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WiP_Jungle. Study phase (14X18)

I generally don't do this but here it is a bit confusing. I want to know if this image looks natural enough. I don't want it to have photographic value error. 

Photoshopped images of an overcast day. 

CFP cooler

CFP warmer




Values of the above

Notan of the above













Original

Comments

  • All the versions look natural enough to me @Kaustav. But I'm not convinced about the dominant foreground vines, that seem to compete for attention with the real focal point which is the path disappearing into the distance

  • Roxy said:
    All the versions look natural enough to me @Kaustav. But I'm not convinced about the dominant foreground vines, that seem to compete for attention with the real focal point which is the path disappearing into the distance

    Can you please give me an example if possible? Also suggest between cool or warmer focal point.
  • edited April 25
    Looks like an amazing place,@Kaustav. Love the twisting vines.  And the greens are gorgeous. (But, then, I'm a greeny.)  It's an ovecast day but the light looks fine to me. The main problem I see is composition. It's a great raw photo with almost infinite crooping possibilities but if it's the vines that interest you then how about a crop something like this?:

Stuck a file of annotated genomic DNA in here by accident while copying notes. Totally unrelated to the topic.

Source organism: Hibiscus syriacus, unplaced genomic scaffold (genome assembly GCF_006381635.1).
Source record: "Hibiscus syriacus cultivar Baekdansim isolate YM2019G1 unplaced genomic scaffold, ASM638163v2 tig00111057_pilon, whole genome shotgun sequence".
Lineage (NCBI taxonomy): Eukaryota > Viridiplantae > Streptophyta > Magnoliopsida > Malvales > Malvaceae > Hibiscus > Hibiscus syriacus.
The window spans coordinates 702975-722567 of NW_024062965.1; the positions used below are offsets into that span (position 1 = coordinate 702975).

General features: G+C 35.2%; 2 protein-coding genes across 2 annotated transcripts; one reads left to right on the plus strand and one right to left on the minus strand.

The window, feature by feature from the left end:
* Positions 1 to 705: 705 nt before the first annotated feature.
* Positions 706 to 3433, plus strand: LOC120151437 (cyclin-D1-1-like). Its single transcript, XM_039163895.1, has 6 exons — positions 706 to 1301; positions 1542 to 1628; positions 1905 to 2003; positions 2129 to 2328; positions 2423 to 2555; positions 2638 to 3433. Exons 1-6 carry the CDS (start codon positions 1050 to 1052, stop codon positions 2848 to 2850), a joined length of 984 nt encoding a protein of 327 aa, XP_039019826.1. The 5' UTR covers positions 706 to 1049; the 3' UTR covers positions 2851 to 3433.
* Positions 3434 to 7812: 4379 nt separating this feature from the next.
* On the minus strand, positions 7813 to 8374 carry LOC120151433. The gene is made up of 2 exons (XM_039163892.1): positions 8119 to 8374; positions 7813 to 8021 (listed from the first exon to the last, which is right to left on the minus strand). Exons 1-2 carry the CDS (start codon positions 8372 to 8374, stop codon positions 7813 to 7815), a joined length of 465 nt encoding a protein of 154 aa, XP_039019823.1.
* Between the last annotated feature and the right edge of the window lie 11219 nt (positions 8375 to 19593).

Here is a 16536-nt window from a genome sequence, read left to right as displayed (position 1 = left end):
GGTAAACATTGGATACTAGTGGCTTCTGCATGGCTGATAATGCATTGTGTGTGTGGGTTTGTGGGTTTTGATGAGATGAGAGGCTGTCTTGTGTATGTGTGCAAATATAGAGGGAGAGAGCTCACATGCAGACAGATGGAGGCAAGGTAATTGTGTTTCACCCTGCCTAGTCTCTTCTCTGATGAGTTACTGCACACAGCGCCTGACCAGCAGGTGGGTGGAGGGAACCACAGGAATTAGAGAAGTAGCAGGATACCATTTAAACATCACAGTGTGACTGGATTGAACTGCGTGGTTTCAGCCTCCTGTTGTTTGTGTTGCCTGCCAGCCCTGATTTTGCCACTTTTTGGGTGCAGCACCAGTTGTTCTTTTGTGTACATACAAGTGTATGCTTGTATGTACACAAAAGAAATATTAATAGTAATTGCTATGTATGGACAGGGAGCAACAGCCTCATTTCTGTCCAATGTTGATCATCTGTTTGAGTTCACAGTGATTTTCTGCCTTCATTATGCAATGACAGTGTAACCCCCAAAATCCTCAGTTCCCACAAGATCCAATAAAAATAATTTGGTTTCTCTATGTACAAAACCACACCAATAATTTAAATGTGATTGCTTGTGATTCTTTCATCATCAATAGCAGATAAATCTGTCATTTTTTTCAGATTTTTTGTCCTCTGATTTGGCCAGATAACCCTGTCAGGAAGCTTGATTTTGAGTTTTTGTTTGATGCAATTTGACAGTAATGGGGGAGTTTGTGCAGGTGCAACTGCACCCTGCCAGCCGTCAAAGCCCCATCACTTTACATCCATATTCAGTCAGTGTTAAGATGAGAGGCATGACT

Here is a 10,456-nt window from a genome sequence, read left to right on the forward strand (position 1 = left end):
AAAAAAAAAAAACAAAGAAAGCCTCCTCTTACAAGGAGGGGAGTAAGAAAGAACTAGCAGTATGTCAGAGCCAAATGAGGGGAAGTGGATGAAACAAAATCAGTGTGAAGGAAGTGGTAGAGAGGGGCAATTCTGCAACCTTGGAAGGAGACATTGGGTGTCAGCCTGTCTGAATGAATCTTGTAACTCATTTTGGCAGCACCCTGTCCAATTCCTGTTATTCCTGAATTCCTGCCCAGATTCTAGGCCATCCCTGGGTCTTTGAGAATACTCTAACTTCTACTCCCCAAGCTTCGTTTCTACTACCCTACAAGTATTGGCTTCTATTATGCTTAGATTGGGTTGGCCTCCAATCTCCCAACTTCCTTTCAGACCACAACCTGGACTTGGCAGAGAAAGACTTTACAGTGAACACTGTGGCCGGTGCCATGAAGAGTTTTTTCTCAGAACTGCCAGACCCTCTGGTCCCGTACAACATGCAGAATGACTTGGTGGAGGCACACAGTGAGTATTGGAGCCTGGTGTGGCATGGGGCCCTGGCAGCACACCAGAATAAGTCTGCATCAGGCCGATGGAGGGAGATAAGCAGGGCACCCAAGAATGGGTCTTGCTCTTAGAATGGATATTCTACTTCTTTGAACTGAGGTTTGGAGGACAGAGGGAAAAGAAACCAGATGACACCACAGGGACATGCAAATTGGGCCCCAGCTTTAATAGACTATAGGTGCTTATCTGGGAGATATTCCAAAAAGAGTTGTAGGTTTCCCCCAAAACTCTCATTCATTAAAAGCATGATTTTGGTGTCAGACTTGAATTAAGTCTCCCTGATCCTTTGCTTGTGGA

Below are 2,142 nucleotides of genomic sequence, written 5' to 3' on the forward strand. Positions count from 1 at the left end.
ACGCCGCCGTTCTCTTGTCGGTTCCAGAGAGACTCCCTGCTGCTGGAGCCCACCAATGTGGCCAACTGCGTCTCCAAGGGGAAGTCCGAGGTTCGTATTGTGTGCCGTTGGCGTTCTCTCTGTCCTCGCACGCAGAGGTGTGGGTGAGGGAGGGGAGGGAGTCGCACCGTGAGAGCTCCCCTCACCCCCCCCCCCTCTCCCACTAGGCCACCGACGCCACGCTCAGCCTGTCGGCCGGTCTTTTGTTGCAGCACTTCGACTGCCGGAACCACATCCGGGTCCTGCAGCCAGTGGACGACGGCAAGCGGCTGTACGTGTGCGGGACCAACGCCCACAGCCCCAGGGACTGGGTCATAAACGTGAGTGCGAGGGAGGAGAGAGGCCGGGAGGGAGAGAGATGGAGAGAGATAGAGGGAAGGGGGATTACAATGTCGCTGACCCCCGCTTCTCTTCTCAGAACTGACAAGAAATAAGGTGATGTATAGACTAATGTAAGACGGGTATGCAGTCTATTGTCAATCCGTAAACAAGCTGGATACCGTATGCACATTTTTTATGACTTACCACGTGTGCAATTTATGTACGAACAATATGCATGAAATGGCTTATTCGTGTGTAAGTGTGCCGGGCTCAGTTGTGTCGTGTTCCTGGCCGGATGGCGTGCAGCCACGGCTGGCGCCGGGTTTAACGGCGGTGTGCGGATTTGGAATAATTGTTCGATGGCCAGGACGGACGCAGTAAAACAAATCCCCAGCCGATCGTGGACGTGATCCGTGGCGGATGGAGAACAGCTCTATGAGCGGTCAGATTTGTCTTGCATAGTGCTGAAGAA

RoxyBOB73
  • The processed image have areas of strange blurring on some parts of the leaves. Not sure how you managed that..

    I would consider something like this (but without painting the vine that hangs on the path):


  • For me, my eye is spending most of the time following this arc.



    But then it recognises there is a path, and it wants to follow this arc.


    And then it starts flipping back between the two, which for some reason I find distracting, as I don't know where to focus my attention

    Its as if I want to be guided to just one point in the image, for example just the path leading off into the distance, like my doctored image below (which is, I admit, a fairly traditional compositional device, and rather tame compared to your bold swinging vines)


    As for the question of warmer or cooler, I think the dominance of the elements of the composition (the vines vs the path) outweighs any consideration of the slight differences in colour temperature. At this stage, at least to me, the colour temperature is a secondary issue.

    Hope that makes it clearer.
    Kaustav
  • edited April 25
    I like what you've done, @Roxy. Totally agree about the opposing (confusing, annoying) arc and path. But there's lots to like about this photo. I find Kaustav's original version better in terms of value and colour and clarity as per Richard's observations.  It just needs judicious editing (as you have shown) to arrive at a pleasing composition.
    Roxy
  • Thanks very much @Roxy @tassieguy @Richard_P

    I see what you mean. Definately @Roxy version looks amazing. I can work on that by adding some vines from a different angle. 

    I'm facing problem with too much mass on the left side. But removing that it's a predictable composition too. Let my work upon @Roxy composition by making some sketches.
  • PaulBPaulB mod
    I tried something different, making the pathway more prominent, leading into a lighter, warmer area, while darkening and cooling the vegetation making it into a tunnel.  Removed one of offending branches.